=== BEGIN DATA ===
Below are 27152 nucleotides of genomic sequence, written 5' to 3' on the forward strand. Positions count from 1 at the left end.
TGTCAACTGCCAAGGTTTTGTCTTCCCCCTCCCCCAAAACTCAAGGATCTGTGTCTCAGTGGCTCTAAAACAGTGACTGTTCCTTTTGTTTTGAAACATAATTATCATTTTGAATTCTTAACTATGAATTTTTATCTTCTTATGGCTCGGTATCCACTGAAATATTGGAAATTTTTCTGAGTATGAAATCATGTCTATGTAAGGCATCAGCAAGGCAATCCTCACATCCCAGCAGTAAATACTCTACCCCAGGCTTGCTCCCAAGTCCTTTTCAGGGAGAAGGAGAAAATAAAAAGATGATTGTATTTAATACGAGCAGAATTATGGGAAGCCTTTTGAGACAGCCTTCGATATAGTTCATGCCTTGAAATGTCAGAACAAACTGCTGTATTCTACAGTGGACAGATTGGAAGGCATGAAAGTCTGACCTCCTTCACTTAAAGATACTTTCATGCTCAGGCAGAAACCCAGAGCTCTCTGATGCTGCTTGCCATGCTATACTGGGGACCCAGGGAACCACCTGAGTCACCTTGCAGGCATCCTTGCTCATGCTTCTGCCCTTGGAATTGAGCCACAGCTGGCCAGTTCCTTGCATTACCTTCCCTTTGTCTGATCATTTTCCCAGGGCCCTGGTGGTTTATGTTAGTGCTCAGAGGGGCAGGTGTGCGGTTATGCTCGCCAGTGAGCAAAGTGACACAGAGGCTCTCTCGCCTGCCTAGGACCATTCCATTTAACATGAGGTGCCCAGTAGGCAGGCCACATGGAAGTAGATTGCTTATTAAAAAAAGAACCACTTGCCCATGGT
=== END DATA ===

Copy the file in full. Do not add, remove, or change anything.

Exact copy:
Below are 27152 nucleotides of genomic sequence, written 5' to 3' on the forward strand. Positions count from 1 at the left end.
TGTCAACTGCCAAGGTTTTGTCTTCCCCCTCCCCCAAAACTCAAGGATCTGTGTCTCAGTGGCTCTAAAACAGTGACTGTTCCTTTTGTTTTGAAACATAATTATCATTTTGAATTCTTAACTATGAATTTTTATCTTCTTATGGCTCGGTATCCACTGAAATATTGGAAATTTTTCTGAGTATGAAATCATGTCTATGTAAGGCATCAGCAAGGCAATCCTCACATCCCAGCAGTAAATACTCTACCCCAGGCTTGCTCCCAAGTCCTTTTCAGGGAGAAGGAGAAAATAAAAAGATGATTGTATTTAATACGAGCAGAATTATGGGAAGCCTTTTGAGACAGCCTTCGATATAGTTCATGCCTTGAAATGTCAGAACAAACTGCTGTATTCTACAGTGGACAGATTGGAAGGCATGAAAGTCTGACCTCCTTCACTTAAAGATACTTTCATGCTCAGGCAGAAACCCAGAGCTCTCTGATGCTGCTTGCCATGCTATACTGGGGACCCAGGGAACCACCTGAGTCACCTTGCAGGCATCCTTGCTCATGCTTCTGCCCTTGGAATTGAGCCACAGCTGGCCAGTTCCTTGCATTACCTTCCCTTTGTCTGATCATTTTCCCAGGGCCCTGGTGGTTTATGTTAGTGCTCAGAGGGGCAGGTGTGCGGTTATGCTCGCCAGTGAGCAAAGTGACACAGAGGCTCTCTCGCCTGCCTAGGACCATTCCATTTAACATGAGGTGCCCAGTAGGCAGGCCACATGGAAGTAGATTGCTTATTAAAAAAAGAACCACTTGCCCATGGT